Such an electric motor on a bike is a great thing: When pedaling uphill, you don't run out of breath so quickly and you don't have to wait for a tailwind on longer distances.

But the old bike is just perfect and shouldn't be replaced by a new e-bike that you have to get used to.

René Filippek from the General German Bicycle Club (ADFC) understands this.

“For many, it is important that they can continue to ride the bike they have come to love over the years.

When I buy a new bike, the whole thing starts all over again. ”Nevertheless, the ADFC expert advises against converting to an electric bike.

There are several reasons for this.

"Conventional bicycles are not designed for the enormous forces that act on them from an electric motor," says Filippek.

“That is 250 watts, significantly more at peak or when starting up.

An average cyclist can hardly do this on their own. ”This can overload the frame, fork and add-on parts.

Bicycles are not designed for that many kilometers


In addition, the bottom line is that bicycles with e-assistance cover a lot more distance.

“A standard bicycle is designed to last around 10,000 kilometers,” explains the ADFC spokesman.

“90 percent of all bicycles do not even achieve this in the course of their use.

Anyone who is equipped with an electric motor can easily get on this route in two years. ”If the parts are not designed for that long route, there is a risk of wear and tear more quickly.

Dirk Zedler also has to pull the teeth out of cyclists that the old two-wheeler can be upgraded without any problems.

The managing director of the Zedler Institute for Bicycle Technology and Safety is a specialist in testing bicycles and their components.

Retrofit motors for bicycles are often not up to date


Some companies do offer retrofit motors, but according to Zedler, the big, well-known manufacturers are not among them.

His experience: The retrofit motors are technically not up to date.

"Electric bike technology has developed extremely over the past five years," explains the expert.

“That does not apply to the same extent to the retrofit kits.

As a rule, they don't drive that pleasantly and often have a lot of quirks. "

The drive systems are usually kept much simpler, respond more poorly, often lag and are sometimes worn out faster, says Zedler.

What looks like a bargain at first glance can turn out to be a disappointment later.


“You think: I have my classic bike and I love that,” says Zedler.

"When you have installed the engine and are honest, you have to admit that driving is often simply not fun and definitely not up to date with today's electric bikes."

Good e-bike retrofit kits are expensive

In addition, the whole campaign is usually not financially worthwhile.

According to ADFC expert Filippek, you can find some retrofit kits on the Internet for as little as 150 euros, "but that's really impossible stuff."

For a high-end retrofit kit, however, the consumer has to shell out between 1500 and 1800 euros, says Dirk Zedler.

"This is already on par with a reduced-price pedelec that can be obtained as a complete bike in specialist shops."

For René Filippek, the only exception to retrofitting an electric motor is if the manufacturer gives his approval.

In that case, however, it must be specified exactly which engine can be retrofitted.

Consumers would therefore have to ask the manufacturer whether and with what it can be retrofitted.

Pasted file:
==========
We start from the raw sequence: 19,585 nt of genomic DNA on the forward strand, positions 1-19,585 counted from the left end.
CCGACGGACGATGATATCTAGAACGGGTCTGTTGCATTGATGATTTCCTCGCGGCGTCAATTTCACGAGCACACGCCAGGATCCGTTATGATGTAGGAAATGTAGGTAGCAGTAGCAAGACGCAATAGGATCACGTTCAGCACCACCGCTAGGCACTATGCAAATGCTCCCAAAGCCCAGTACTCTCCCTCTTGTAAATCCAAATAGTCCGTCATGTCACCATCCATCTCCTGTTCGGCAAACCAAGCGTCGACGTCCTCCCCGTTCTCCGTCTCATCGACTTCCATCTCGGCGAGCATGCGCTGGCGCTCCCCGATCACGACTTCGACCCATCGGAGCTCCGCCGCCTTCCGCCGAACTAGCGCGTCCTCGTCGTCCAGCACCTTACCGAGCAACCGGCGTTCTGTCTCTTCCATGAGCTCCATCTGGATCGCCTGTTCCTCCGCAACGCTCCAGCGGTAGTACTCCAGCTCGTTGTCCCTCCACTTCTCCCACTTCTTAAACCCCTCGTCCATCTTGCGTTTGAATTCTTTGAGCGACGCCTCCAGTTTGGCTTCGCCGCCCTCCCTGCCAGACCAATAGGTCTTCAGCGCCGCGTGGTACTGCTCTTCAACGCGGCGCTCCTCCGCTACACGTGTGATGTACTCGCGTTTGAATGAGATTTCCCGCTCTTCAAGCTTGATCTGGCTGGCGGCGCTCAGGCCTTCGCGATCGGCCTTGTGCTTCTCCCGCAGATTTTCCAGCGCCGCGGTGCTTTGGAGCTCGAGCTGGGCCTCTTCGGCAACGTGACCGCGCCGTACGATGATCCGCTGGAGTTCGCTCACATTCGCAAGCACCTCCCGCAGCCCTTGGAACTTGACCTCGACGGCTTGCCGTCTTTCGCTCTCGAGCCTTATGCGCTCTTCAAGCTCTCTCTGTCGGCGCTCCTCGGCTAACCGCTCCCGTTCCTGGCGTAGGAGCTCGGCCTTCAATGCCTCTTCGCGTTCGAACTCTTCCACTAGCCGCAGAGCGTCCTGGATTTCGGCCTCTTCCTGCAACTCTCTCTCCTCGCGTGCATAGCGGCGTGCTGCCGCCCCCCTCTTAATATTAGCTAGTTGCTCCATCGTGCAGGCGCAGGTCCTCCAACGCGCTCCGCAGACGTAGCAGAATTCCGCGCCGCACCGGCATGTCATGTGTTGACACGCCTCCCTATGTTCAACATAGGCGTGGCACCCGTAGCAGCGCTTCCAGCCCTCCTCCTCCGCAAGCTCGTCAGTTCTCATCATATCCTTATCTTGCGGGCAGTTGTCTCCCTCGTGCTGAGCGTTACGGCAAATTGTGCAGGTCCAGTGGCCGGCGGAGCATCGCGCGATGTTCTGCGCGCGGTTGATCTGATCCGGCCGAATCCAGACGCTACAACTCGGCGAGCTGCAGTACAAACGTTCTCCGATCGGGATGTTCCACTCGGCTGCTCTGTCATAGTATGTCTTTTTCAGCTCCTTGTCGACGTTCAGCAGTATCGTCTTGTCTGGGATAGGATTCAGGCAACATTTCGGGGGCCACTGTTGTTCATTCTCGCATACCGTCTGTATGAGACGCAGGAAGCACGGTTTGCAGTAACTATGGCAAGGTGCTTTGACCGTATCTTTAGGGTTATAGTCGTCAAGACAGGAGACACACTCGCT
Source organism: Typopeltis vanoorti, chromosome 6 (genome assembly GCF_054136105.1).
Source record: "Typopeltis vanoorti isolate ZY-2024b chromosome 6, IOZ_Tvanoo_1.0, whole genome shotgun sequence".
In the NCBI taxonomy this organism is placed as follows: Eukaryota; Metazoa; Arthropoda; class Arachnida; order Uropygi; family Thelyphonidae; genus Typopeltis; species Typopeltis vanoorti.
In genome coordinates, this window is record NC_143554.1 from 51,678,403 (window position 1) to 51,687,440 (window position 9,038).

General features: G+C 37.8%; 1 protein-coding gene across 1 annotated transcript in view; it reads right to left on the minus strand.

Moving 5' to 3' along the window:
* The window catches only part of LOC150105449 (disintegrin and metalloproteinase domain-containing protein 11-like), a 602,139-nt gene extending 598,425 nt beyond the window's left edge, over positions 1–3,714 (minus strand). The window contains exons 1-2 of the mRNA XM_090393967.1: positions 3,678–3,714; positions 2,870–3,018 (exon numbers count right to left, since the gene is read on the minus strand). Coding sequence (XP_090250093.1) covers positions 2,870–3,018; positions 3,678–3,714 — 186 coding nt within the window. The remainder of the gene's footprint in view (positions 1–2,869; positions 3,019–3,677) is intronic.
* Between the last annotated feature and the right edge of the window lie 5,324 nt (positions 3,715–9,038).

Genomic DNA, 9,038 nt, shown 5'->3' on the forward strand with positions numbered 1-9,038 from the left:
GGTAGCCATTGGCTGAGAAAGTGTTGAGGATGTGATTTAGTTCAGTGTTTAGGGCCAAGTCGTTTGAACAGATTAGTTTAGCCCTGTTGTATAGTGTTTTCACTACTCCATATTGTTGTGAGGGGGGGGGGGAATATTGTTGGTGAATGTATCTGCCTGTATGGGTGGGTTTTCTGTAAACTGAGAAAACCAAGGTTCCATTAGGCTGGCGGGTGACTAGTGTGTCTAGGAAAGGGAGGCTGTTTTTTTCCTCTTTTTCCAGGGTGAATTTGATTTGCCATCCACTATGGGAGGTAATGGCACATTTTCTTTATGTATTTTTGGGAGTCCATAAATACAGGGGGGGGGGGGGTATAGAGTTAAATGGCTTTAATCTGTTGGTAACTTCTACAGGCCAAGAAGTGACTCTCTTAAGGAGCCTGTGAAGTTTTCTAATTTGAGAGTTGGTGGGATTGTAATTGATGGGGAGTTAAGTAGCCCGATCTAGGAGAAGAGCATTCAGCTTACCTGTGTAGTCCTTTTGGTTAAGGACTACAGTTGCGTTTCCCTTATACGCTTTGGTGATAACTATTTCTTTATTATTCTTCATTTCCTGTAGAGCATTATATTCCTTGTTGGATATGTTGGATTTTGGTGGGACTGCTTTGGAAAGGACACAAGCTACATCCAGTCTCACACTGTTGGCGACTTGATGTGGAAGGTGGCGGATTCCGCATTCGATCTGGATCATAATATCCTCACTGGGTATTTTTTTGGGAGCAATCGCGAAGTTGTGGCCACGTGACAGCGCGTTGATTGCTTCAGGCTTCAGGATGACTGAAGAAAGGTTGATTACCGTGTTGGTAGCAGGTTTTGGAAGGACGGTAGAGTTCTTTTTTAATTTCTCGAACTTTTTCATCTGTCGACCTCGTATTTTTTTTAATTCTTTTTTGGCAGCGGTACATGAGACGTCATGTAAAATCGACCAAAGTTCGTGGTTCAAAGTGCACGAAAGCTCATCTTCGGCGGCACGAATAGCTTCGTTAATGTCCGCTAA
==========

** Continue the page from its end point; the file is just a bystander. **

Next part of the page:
In the vast majority of cases, however, Filippek believes that this will not be possible.

"There are very few companies that prepare their bikes for retrofitting," he knows.

Often it is then already specified which retrofit motor fits the bike.

"That is okay, the manufacturer will then take care of it and hopefully have also done the necessary tests."

Dirk Zedler also knows of a few smaller manufacturers that offer such retrofittable bikes.

"That's okay, if the wheel has been checked for a drive, retrofitting makes technical sense," he confirms.

However, one has to calculate again whether it is worthwhile.

On the other hand, a concept that caused a stir a few years ago has not caught on: the normal bike was to become an electric bike by only replacing the rear wheel with the smartphone.

Weigh the fit of the motor


Can and should be retrofitted, the question of the type of engine arises.

In addition to the front or rear engine, there is also the mid-engine.

Everyone has their advantages and disadvantages, says Filippek.

A motor in the rear wheel makes the rear wheel very heavy and affects the driving experience.

If the engine is in the front, the front wheel can spin.

With the mid-engine, the load on the drive parts is again very high, which increases wear.

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Installing the engine is not rocket science, says the ADFC expert.

However, if there is still a warranty claim on the bike, it will expire.

Bicycle examiner Zedler advises against lending a hand.

“A bit of technical expertise is not enough here, you should already have a certain knowledge and special tools.

Often the frame also has to be machined. "

Anyone who retrofits themselves must also be liable

If there is an accident with the bike, for example due to material failure, things can get tricky.

"If you have made the bike an electric bike yourself, if you are unlucky you can not turn to anyone," Zedler points out.

"Then you have to bear the liability alone."

So in the end, the idea of ​​keeping the old bike and buying an e-bike may remain.

Used it is still cheaper.

But be careful, warns ADFC expert Filippek: “The value lies in the battery and you don't see the wear and tear.

The best thing to do is to have it read out by the dealer, then you know roughly how long you can still drive it. "

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